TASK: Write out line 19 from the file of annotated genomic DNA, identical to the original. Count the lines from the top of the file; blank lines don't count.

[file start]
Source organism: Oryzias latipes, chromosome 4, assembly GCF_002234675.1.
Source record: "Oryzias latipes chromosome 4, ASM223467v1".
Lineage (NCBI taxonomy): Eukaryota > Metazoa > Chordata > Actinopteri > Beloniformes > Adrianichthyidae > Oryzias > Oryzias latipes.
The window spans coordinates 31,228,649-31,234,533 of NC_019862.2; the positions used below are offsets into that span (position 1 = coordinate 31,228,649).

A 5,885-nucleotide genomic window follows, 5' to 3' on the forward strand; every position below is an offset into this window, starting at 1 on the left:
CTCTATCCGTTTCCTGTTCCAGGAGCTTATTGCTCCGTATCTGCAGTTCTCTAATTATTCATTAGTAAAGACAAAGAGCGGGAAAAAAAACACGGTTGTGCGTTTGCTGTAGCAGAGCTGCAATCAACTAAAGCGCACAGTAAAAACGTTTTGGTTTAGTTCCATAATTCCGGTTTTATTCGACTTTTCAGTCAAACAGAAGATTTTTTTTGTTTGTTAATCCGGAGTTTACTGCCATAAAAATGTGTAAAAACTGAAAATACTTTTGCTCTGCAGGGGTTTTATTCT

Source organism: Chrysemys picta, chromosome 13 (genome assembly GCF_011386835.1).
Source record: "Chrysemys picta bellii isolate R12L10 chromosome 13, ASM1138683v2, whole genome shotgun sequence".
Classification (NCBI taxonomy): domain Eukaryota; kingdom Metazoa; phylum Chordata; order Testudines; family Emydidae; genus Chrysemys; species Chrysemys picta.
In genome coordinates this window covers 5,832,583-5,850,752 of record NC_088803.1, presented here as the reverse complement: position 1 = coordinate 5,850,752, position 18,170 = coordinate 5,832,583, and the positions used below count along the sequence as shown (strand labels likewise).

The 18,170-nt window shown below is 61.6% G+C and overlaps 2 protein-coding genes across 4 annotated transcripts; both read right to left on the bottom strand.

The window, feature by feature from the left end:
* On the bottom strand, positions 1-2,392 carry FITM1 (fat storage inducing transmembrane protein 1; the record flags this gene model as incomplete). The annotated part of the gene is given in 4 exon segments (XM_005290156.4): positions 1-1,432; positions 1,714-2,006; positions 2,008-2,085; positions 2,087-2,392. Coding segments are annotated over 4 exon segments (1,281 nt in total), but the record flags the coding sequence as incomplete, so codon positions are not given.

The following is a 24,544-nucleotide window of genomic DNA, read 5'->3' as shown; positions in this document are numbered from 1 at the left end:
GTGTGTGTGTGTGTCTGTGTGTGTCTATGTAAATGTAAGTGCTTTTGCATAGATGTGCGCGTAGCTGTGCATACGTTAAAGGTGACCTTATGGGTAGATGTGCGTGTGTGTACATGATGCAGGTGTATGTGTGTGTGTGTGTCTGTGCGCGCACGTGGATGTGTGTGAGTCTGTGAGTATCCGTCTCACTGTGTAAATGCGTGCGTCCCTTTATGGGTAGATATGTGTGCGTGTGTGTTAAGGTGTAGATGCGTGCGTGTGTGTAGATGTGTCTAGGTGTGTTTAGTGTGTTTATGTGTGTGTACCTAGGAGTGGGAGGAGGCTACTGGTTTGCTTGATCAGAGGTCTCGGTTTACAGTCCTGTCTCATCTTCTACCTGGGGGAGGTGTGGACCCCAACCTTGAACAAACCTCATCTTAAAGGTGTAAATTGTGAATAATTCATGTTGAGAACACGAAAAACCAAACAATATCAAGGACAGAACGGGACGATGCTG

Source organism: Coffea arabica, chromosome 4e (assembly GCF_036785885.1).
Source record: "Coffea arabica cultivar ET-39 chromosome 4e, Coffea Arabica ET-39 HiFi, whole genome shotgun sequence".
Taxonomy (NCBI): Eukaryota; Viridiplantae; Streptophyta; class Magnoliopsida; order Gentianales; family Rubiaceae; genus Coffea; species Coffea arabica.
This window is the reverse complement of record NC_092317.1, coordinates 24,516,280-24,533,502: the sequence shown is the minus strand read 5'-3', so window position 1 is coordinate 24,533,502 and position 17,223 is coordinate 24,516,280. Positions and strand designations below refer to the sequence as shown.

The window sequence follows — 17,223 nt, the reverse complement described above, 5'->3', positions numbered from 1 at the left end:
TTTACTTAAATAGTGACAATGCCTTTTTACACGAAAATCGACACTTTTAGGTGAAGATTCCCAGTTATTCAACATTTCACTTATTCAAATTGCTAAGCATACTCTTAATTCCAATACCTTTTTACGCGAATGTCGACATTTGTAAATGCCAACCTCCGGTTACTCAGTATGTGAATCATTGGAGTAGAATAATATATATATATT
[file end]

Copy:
This window is the reverse complement of record NC_092317.1, coordinates 24,516,280-24,533,502: the sequence shown is the minus strand read 5'-3', so window position 1 is coordinate 24,533,502 and position 17,223 is coordinate 24,516,280. Positions and strand designations below refer to the sequence as shown.